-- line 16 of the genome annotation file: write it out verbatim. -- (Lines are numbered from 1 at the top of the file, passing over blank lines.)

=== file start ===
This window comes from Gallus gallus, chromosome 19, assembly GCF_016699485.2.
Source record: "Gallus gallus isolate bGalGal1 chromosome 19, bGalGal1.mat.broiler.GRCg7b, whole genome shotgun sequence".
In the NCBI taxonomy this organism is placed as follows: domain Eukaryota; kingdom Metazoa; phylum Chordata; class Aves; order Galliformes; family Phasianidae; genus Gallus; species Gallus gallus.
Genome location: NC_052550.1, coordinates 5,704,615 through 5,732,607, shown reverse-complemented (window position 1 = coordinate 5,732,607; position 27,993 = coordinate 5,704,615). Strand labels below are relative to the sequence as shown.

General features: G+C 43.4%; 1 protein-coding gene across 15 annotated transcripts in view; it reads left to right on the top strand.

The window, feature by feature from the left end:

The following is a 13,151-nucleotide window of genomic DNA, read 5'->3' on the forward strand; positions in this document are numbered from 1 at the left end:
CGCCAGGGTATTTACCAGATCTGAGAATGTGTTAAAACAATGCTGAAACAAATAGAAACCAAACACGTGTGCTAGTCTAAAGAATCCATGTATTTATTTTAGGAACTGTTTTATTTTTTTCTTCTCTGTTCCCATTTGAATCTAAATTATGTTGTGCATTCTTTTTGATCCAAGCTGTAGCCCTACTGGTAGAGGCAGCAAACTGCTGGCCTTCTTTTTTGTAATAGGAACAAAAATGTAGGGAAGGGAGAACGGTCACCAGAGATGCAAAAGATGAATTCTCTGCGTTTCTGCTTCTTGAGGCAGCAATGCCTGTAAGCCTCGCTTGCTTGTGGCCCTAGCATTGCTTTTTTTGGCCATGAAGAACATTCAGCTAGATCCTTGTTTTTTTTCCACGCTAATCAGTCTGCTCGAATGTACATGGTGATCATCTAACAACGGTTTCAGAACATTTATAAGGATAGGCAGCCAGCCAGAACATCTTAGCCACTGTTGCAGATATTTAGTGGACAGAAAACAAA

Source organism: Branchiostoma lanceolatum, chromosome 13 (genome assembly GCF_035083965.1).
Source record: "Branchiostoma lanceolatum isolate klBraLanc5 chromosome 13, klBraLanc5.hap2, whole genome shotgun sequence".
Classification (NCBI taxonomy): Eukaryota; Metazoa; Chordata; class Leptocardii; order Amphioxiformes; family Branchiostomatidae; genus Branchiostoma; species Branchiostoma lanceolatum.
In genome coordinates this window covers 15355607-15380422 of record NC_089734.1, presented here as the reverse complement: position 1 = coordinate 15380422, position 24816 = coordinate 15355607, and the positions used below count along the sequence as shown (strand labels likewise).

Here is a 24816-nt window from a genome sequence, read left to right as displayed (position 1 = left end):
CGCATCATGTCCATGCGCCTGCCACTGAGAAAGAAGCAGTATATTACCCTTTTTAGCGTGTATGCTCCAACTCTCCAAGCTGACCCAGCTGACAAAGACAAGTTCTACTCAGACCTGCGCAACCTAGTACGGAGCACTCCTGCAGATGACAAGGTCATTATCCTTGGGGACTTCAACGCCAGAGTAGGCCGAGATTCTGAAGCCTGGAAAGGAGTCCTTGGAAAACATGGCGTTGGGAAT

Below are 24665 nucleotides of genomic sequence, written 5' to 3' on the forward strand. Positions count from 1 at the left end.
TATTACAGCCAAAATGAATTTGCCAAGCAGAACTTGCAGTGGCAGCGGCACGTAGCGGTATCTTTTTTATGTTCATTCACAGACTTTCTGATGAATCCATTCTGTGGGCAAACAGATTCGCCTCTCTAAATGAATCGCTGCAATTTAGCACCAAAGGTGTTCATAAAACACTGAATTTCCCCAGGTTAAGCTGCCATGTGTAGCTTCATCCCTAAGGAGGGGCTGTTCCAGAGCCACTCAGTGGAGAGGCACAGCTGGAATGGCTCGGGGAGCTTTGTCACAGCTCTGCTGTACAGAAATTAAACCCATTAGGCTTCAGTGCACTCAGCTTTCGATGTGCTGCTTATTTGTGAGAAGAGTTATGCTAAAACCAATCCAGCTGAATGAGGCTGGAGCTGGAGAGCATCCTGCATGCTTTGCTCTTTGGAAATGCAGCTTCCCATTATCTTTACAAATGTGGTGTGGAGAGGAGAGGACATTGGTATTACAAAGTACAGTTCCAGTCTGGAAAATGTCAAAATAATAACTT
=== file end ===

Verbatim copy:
TATTACAGCCAAAATGAATTTGCCAAGCAGAACTTGCAGTGGCAGCGGCACGTAGCGGTATCTTTTTTATGTTCATTCACAGACTTTCTGATGAATCCATTCTGTGGGCAAACAGATTCGCCTCTCTAAATGAATCGCTGCAATTTAGCACCAAAGGTGTTCATAAAACACTGAATTTCCCCAGGTTAAGCTGCCATGTGTAGCTTCATCCCTAAGGAGGGGCTGTTCCAGAGCCACTCAGTGGAGAGGCACAGCTGGAATGGCTCGGGGAGCTTTGTCACAGCTCTGCTGTACAGAAATTAAACCCATTAGGCTTCAGTGCACTCAGCTTTCGATGTGCTGCTTATTTGTGAGAAGAGTTATGCTAAAACCAATCCAGCTGAATGAGGCTGGAGCTGGAGAGCATCCTGCATGCTTTGCTCTTTGGAAATGCAGCTTCCCATTATCTTTACAAATGTGGTGTGGAGAGGAGAGGACATTGGTATTACAAAGTACAGTTCCAGTCTGGAAAATGTCAAAATAATAACTT